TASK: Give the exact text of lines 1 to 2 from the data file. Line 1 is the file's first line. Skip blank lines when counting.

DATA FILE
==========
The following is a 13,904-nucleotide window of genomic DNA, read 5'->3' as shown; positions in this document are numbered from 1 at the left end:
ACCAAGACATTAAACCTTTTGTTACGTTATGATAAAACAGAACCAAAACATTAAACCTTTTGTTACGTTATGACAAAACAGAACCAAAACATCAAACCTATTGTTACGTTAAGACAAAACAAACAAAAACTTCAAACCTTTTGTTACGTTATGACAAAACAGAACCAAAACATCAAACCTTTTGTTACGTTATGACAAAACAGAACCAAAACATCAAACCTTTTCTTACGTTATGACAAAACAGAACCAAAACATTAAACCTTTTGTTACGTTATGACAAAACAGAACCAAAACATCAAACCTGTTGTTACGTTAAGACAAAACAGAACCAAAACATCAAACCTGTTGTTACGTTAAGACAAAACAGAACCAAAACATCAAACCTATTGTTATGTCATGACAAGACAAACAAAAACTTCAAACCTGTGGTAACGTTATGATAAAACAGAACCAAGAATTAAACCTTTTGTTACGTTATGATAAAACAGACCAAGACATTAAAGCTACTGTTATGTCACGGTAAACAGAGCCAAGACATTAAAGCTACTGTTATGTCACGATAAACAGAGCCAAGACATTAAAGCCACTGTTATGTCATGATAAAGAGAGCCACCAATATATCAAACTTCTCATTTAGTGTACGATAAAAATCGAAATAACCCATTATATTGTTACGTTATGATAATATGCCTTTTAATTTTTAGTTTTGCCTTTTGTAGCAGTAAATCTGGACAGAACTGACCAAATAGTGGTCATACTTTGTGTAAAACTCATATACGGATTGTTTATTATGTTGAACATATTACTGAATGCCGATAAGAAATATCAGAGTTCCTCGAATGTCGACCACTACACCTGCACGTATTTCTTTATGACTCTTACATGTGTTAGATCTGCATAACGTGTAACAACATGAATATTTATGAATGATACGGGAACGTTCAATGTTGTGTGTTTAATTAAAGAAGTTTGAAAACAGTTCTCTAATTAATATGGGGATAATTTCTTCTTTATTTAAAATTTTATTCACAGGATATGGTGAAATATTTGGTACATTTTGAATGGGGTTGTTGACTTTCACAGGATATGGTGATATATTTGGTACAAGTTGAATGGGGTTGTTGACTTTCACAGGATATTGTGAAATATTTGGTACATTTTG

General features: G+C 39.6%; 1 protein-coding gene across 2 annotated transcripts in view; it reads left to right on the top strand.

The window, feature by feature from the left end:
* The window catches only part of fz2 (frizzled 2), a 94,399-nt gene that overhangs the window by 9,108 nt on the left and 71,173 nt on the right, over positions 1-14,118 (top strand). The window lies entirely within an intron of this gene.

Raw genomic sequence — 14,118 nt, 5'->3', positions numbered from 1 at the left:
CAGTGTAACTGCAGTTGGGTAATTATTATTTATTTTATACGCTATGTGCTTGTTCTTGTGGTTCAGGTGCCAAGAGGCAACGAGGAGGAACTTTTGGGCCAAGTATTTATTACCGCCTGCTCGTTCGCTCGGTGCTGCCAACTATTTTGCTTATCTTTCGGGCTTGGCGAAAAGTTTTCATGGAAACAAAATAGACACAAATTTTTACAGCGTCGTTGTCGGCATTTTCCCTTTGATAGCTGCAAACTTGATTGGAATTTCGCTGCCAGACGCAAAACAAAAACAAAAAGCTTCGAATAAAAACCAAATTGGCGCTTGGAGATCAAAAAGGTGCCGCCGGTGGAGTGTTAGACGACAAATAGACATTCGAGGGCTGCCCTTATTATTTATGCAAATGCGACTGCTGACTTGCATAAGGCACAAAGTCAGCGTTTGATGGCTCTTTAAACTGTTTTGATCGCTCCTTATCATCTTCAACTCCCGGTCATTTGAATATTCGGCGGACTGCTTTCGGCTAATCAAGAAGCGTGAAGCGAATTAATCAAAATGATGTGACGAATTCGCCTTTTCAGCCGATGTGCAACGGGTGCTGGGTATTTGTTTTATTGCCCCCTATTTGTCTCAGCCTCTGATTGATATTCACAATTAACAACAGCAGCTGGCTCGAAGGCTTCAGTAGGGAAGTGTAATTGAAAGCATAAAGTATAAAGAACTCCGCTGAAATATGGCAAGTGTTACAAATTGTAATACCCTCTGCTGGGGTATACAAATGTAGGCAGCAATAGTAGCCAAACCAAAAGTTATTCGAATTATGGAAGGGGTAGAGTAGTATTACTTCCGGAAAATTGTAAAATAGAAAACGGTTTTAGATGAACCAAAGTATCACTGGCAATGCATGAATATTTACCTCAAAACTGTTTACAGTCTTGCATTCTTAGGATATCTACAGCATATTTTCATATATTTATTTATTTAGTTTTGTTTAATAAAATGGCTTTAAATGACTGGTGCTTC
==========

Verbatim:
The following is a 13,904-nucleotide window of genomic DNA, read 5'->3' as shown; positions in this document are numbered from 1 at the left end:
ACCAAGACATTAAACCTTTTGTTACGTTATGATAAAACAGAACCAAAACATTAAACCTTTTGTTACGTTATGACAAAACAGAACCAAAACATCAAACCTATTGTTACGTTAAGACAAAACAAACAAAAACTTCAAACCTTTTGTTACGTTATGACAAAACAGAACCAAAACATCAAACCTTTTGTTACGTTATGACAAAACAGAACCAAAACATCAAACCTTTTCTTACGTTATGACAAAACAGAACCAAAACATTAAACCTTTTGTTACGTTATGACAAAACAGAACCAAAACATCAAACCTGTTGTTACGTTAAGACAAAACAGAACCAAAACATCAAACCTGTTGTTACGTTAAGACAAAACAGAACCAAAACATCAAACCTATTGTTATGTCATGACAAGACAAACAAAAACTTCAAACCTGTGGTAACGTTATGATAAAACAGAACCAAGAATTAAACCTTTTGTTACGTTATGATAAAACAGACCAAGACATTAAAGCTACTGTTATGTCACGGTAAACAGAGCCAAGACATTAAAGCTACTGTTATGTCACGATAAACAGAGCCAAGACATTAAAGCCACTGTTATGTCATGATAAAGAGAGCCACCAATATATCAAACTTCTCATTTAGTGTACGATAAAAATCGAAATAACCCATTATATTGTTACGTTATGATAATATGCCTTTTAATTTTTAGTTTTGCCTTTTGTAGCAGTAAATCTGGACAGAACTGACCAAATAGTGGTCATACTTTGTGTAAAACTCATATACGGATTGTTTATTATGTTGAACATATTACTGAATGCCGATAAGAAATATCAGAGTTCCTCGAATGTCGACCACTACACCTGCACGTATTTCTTTATGACTCTTACATGTGTTAGATCTGCATAACGTGTAACAACATGAATATTTATGAATGATACGGGAACGTTCAATGTTGTGTGTTTAATTAAAGAAGTTTGAAAACAGTTCTCTAATTAATATGGGGATAATTTCTTCTTTATTTAAAATTTTATTCACAGGATATGGTGAAATATTTGGTACATTTTGAATGGGGTTGTTGACTTTCACAGGATATGGTGATATATTTGGTACAAGTTGAATGGGGTTGTTGACTTTCACAGGATATTGTGAAATATTTGGTACATTTTG